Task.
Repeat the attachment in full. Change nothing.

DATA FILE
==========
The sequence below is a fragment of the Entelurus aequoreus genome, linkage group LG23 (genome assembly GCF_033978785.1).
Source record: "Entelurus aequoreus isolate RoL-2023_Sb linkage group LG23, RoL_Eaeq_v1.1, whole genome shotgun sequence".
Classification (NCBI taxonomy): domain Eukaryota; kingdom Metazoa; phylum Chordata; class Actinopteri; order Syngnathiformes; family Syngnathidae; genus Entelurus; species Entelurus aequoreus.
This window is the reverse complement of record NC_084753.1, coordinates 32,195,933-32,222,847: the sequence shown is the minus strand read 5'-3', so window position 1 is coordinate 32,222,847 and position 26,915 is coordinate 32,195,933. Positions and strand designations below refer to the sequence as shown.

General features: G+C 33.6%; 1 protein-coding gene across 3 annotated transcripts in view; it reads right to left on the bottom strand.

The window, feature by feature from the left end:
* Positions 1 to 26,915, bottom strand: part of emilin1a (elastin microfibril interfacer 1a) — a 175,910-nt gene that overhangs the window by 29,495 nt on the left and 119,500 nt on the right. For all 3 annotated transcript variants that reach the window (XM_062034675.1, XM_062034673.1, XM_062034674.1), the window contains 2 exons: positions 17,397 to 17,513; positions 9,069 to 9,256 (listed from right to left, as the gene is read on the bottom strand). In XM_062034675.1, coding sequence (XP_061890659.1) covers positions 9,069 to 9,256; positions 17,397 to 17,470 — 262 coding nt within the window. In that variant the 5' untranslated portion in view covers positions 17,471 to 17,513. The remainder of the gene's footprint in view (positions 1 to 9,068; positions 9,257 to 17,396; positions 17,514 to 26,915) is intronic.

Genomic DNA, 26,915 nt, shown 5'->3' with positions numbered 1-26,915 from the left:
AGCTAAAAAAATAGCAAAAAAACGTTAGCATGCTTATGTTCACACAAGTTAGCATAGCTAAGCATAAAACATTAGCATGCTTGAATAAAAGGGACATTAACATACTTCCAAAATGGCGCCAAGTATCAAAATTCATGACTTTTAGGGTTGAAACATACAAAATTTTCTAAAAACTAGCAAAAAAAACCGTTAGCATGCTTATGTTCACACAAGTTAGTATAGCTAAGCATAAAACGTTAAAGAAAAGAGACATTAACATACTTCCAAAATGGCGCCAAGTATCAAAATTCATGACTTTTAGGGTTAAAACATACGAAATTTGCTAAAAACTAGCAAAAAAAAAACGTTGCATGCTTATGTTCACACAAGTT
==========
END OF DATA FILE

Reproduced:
The sequence below is a fragment of the Entelurus aequoreus genome, linkage group LG23 (genome assembly GCF_033978785.1).
Source record: "Entelurus aequoreus isolate RoL-2023_Sb linkage group LG23, RoL_Eaeq_v1.1, whole genome shotgun sequence".
Classification (NCBI taxonomy): domain Eukaryota; kingdom Metazoa; phylum Chordata; class Actinopteri; order Syngnathiformes; family Syngnathidae; genus Entelurus; species Entelurus aequoreus.
This window is the reverse complement of record NC_084753.1, coordinates 32,195,933-32,222,847: the sequence shown is the minus strand read 5'-3', so window position 1 is coordinate 32,222,847 and position 26,915 is coordinate 32,195,933. Positions and strand designations below refer to the sequence as shown.

General features: G+C 33.6%; 1 protein-coding gene across 3 annotated transcripts in view; it reads right to left on the bottom strand.

The window, feature by feature from the left end:
* Positions 1 to 26,915, bottom strand: part of emilin1a (elastin microfibril interfacer 1a) — a 175,910-nt gene that overhangs the window by 29,495 nt on the left and 119,500 nt on the right. For all 3 annotated transcript variants that reach the window (XM_062034675.1, XM_062034673.1, XM_062034674.1), the window contains 2 exons: positions 17,397 to 17,513; positions 9,069 to 9,256 (listed from right to left, as the gene is read on the bottom strand). In XM_062034675.1, coding sequence (XP_061890659.1) covers positions 9,069 to 9,256; positions 17,397 to 17,470 — 262 coding nt within the window. In that variant the 5' untranslated portion in view covers positions 17,471 to 17,513. The remainder of the gene's footprint in view (positions 1 to 9,068; positions 9,257 to 17,396; positions 17,514 to 26,915) is intronic.

Genomic DNA, 26,915 nt, shown 5'->3' with positions numbered 1-26,915 from the left:
AGCTAAAAAAATAGCAAAAAAACGTTAGCATGCTTATGTTCACACAAGTTAGCATAGCTAAGCATAAAACATTAGCATGCTTGAATAAAAGGGACATTAACATACTTCCAAAATGGCGCCAAGTATCAAAATTCATGACTTTTAGGGTTGAAACATACAAAATTTTCTAAAAACTAGCAAAAAAAACCGTTAGCATGCTTATGTTCACACAAGTTAGTATAGCTAAGCATAAAACGTTAAAGAAAAGAGACATTAACATACTTCCAAAATGGCGCCAAGTATCAAAATTCATGACTTTTAGGGTTAAAACATACGAAATTTGCTAAAAACTAGCAAAAAAAAAACGTTGCATGCTTATGTTCACACAAGTT